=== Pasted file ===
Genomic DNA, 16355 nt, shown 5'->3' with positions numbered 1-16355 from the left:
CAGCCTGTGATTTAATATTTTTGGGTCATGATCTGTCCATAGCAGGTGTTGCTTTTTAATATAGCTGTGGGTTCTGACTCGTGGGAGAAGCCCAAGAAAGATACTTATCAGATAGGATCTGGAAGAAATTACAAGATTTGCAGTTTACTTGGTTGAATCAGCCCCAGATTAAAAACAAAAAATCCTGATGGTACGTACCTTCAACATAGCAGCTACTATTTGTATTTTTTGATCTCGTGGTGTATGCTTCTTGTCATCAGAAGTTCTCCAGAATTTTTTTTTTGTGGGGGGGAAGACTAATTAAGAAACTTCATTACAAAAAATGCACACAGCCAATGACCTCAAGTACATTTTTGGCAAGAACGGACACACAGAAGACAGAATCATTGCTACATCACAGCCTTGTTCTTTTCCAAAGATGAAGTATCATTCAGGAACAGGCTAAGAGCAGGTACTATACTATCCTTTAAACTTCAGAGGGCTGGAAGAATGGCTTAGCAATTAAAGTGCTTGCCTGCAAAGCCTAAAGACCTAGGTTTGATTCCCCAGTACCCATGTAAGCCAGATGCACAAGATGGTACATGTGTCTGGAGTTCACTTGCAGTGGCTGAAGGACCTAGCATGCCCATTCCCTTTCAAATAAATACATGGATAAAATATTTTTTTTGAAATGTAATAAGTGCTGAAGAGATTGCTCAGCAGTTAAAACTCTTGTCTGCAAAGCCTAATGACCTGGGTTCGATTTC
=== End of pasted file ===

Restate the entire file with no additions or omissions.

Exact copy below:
Genomic DNA, 16355 nt, shown 5'->3' with positions numbered 1-16355 from the left:
CAGCCTGTGATTTAATATTTTTGGGTCATGATCTGTCCATAGCAGGTGTTGCTTTTTAATATAGCTGTGGGTTCTGACTCGTGGGAGAAGCCCAAGAAAGATACTTATCAGATAGGATCTGGAAGAAATTACAAGATTTGCAGTTTACTTGGTTGAATCAGCCCCAGATTAAAAACAAAAAATCCTGATGGTACGTACCTTCAACATAGCAGCTACTATTTGTATTTTTTGATCTCGTGGTGTATGCTTCTTGTCATCAGAAGTTCTCCAGAATTTTTTTTTTGTGGGGGGGAAGACTAATTAAGAAACTTCATTACAAAAAATGCACACAGCCAATGACCTCAAGTACATTTTTGGCAAGAACGGACACACAGAAGACAGAATCATTGCTACATCACAGCCTTGTTCTTTTCCAAAGATGAAGTATCATTCAGGAACAGGCTAAGAGCAGGTACTATACTATCCTTTAAACTTCAGAGGGCTGGAAGAATGGCTTAGCAATTAAAGTGCTTGCCTGCAAAGCCTAAAGACCTAGGTTTGATTCCCCAGTACCCATGTAAGCCAGATGCACAAGATGGTACATGTGTCTGGAGTTCACTTGCAGTGGCTGAAGGACCTAGCATGCCCATTCCCTTTCAAATAAATACATGGATAAAATATTTTTTTTGAAATGTAATAAGTGCTGAAGAGATTGCTCAGCAGTTAAAACTCTTGTCTGCAAAGCCTAATGACCTGGGTTCGATTTC